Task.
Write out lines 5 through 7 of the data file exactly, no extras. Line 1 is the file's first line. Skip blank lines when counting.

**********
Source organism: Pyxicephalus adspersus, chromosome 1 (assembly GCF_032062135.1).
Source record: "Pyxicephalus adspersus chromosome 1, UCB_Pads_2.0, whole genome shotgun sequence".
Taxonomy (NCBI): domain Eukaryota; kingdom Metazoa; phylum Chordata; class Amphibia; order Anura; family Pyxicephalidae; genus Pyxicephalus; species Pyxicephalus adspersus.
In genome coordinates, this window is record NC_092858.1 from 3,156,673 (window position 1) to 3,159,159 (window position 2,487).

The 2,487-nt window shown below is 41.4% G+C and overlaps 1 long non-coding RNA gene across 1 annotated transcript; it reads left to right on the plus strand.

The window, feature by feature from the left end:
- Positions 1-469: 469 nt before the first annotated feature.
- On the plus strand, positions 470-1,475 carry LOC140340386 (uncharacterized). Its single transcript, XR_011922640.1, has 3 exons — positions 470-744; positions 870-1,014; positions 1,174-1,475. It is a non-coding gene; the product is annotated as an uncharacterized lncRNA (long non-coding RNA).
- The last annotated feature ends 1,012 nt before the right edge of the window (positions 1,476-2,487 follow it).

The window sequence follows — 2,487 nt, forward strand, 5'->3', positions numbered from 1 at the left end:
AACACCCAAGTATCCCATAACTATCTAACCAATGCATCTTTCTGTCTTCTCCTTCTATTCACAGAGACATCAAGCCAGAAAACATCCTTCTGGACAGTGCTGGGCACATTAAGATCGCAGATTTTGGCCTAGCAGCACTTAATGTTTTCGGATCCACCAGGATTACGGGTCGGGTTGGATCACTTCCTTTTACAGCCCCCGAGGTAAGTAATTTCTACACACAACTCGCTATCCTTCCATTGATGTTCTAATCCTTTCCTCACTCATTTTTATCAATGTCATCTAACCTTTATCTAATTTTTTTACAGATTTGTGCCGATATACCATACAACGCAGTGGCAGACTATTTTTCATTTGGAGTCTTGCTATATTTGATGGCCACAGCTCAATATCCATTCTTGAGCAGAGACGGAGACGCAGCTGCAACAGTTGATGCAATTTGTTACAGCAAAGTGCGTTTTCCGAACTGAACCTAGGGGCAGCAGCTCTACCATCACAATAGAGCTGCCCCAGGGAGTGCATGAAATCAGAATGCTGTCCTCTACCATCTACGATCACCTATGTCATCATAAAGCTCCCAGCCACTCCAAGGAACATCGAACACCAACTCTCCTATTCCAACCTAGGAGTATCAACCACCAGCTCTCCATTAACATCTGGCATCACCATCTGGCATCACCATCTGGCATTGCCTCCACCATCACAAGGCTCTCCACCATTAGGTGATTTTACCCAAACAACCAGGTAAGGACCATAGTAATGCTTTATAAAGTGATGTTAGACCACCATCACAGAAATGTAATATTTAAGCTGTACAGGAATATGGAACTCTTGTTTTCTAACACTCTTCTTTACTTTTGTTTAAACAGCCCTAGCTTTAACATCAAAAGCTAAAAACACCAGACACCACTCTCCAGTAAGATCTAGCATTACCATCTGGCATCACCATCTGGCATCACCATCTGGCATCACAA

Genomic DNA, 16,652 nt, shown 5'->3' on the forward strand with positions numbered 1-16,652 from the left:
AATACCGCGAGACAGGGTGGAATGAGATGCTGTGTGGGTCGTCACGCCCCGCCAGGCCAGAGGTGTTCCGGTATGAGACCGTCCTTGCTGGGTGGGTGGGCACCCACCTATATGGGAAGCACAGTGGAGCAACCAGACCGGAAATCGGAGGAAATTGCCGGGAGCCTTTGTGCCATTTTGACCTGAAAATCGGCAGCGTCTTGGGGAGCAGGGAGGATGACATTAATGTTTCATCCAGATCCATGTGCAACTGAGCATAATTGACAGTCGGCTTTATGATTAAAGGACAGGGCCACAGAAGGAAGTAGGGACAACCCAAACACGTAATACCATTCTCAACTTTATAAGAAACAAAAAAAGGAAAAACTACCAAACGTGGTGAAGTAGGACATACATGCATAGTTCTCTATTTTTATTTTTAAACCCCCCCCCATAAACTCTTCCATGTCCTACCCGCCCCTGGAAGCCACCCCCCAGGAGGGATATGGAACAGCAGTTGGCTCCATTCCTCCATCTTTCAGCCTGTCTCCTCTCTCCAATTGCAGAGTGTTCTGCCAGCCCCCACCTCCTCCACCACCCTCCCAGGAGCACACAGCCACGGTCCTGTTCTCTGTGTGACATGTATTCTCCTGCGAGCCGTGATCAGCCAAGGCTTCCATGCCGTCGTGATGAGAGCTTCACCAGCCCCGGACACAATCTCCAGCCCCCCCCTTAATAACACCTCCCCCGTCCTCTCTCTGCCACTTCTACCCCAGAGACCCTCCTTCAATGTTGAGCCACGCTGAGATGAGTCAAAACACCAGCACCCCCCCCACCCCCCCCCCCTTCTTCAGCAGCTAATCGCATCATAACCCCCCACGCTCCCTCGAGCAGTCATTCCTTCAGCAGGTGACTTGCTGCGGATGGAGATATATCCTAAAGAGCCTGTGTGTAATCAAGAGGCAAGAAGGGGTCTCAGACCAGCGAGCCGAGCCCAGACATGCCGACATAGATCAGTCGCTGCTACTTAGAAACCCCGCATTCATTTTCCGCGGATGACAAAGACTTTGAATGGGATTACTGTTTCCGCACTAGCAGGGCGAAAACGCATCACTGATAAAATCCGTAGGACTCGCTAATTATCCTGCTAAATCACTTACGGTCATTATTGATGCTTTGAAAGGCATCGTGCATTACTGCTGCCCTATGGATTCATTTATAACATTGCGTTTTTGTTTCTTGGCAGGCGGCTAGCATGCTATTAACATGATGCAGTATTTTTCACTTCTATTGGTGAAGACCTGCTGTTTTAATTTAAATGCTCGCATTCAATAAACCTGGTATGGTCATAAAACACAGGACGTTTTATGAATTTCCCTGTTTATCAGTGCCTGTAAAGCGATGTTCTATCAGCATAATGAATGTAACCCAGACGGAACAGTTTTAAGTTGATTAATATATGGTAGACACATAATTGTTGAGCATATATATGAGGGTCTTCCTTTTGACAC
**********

The 2,487-nt window shown below is 41.4% G+C and overlaps 1 long non-coding RNA gene across 1 annotated transcript; it reads left to right on the plus strand.

The window, feature by feature from the left end:
- Positions 1-469: 469 nt before the first annotated feature.